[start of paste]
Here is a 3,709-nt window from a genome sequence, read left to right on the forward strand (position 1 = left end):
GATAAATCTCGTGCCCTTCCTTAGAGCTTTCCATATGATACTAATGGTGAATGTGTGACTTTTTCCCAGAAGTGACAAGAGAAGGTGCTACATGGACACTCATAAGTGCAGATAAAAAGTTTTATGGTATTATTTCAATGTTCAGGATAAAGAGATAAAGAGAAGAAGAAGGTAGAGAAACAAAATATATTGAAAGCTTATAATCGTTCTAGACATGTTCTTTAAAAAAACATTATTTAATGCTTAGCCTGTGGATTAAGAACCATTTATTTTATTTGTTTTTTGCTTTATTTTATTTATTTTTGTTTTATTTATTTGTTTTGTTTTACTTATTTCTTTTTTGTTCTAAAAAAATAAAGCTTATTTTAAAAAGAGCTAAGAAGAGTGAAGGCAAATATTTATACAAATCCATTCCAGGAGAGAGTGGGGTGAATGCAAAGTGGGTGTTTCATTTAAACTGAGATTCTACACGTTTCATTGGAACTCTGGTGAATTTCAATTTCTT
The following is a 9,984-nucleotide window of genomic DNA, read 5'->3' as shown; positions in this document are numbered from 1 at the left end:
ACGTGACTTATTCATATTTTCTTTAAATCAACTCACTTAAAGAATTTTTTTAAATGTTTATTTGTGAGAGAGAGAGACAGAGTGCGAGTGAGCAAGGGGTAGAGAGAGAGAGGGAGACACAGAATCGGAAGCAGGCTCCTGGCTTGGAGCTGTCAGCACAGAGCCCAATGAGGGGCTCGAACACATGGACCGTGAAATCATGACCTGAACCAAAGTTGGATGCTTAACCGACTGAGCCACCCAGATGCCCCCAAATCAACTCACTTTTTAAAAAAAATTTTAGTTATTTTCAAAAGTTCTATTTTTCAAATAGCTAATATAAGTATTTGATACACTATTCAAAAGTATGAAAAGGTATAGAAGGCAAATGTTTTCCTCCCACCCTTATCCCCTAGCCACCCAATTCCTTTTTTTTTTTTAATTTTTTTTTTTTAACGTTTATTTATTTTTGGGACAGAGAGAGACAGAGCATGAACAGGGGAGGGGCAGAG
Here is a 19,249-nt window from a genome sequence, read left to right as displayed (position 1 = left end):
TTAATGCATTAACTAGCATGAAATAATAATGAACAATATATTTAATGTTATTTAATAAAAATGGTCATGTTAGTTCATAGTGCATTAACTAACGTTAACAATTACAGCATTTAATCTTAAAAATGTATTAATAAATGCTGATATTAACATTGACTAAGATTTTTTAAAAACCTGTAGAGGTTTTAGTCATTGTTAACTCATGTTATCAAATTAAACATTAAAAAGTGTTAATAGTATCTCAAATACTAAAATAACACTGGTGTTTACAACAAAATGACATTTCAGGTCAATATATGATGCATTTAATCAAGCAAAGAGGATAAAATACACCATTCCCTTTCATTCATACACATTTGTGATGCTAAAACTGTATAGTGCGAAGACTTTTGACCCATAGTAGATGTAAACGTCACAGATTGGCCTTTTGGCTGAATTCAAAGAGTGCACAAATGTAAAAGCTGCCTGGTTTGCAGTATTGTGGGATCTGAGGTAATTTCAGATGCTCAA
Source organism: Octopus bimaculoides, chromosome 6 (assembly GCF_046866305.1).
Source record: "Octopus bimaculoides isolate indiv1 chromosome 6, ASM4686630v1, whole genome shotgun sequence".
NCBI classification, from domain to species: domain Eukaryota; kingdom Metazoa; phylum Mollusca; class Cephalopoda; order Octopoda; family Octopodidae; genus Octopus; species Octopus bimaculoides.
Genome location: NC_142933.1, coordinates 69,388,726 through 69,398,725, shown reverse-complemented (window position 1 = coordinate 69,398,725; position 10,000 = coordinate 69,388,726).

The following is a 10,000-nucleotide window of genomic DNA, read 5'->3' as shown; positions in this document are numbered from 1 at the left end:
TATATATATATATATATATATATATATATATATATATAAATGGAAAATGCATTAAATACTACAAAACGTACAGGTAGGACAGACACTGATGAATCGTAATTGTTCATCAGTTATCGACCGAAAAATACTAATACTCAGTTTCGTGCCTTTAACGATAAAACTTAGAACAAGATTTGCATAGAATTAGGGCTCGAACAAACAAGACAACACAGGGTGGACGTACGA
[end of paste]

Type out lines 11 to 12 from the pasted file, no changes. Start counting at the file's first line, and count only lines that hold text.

The following is a 10,000-nucleotide window of genomic DNA, read 5'->3' as shown; positions in this document are numbered from 1 at the left end:
TATATATATATATATATATATATATATATATATATATAAATGGAAAATGCATTAAATACTACAAAACGTACAGGTAGGACAGACACTGATGAATCGTAATTGTTCATCAGTTATCGACCGAAAAATACTAATACTCAGTTTCGTGCCTTTAACGATAAAACTTAGAACAAGATTTGCATAGAATTAGGGCTCGAACAAACAAGACAACACAGGGTGGACGTACGA